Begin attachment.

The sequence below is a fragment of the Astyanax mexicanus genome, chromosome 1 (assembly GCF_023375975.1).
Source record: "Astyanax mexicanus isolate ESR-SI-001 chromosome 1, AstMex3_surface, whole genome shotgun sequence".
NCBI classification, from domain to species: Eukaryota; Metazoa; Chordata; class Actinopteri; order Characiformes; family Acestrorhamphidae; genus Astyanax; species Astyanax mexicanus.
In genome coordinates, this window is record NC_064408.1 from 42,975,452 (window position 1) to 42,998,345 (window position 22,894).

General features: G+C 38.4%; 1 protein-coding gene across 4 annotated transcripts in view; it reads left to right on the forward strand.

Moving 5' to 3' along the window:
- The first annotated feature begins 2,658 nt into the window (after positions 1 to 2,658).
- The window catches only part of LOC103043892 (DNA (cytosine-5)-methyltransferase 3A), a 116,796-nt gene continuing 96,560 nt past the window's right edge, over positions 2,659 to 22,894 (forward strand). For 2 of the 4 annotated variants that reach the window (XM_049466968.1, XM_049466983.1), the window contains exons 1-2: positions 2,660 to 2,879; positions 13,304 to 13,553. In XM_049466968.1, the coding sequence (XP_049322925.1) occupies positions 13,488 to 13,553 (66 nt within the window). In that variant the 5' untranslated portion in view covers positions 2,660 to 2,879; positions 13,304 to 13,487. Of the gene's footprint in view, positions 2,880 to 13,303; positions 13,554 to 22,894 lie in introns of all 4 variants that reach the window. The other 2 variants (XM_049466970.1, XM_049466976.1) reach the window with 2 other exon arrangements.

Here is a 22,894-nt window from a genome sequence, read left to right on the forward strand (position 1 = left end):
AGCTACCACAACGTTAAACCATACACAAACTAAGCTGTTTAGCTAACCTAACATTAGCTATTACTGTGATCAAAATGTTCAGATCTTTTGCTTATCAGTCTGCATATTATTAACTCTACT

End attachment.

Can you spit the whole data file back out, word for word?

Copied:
The sequence below is a fragment of the Astyanax mexicanus genome, chromosome 1 (assembly GCF_023375975.1).
Source record: "Astyanax mexicanus isolate ESR-SI-001 chromosome 1, AstMex3_surface, whole genome shotgun sequence".
NCBI classification, from domain to species: Eukaryota; Metazoa; Chordata; class Actinopteri; order Characiformes; family Acestrorhamphidae; genus Astyanax; species Astyanax mexicanus.
In genome coordinates, this window is record NC_064408.1 from 42,975,452 (window position 1) to 42,998,345 (window position 22,894).

General features: G+C 38.4%; 1 protein-coding gene across 4 annotated transcripts in view; it reads left to right on the forward strand.

Moving 5' to 3' along the window:
- The first annotated feature begins 2,658 nt into the window (after positions 1 to 2,658).
- The window catches only part of LOC103043892 (DNA (cytosine-5)-methyltransferase 3A), a 116,796-nt gene continuing 96,560 nt past the window's right edge, over positions 2,659 to 22,894 (forward strand). For 2 of the 4 annotated variants that reach the window (XM_049466968.1, XM_049466983.1), the window contains exons 1-2: positions 2,660 to 2,879; positions 13,304 to 13,553. In XM_049466968.1, the coding sequence (XP_049322925.1) occupies positions 13,488 to 13,553 (66 nt within the window). In that variant the 5' untranslated portion in view covers positions 2,660 to 2,879; positions 13,304 to 13,487. Of the gene's footprint in view, positions 2,880 to 13,303; positions 13,554 to 22,894 lie in introns of all 4 variants that reach the window. The other 2 variants (XM_049466970.1, XM_049466976.1) reach the window with 2 other exon arrangements.

Here is a 22,894-nt window from a genome sequence, read left to right on the forward strand (position 1 = left end):
AGCTACCACAACGTTAAACCATACACAAACTAAGCTGTTTAGCTAACCTAACATTAGCTATTACTGTGATCAAAATGTTCAGATCTTTTGCTTATCAGTCTGCATATTATTAACTCTACT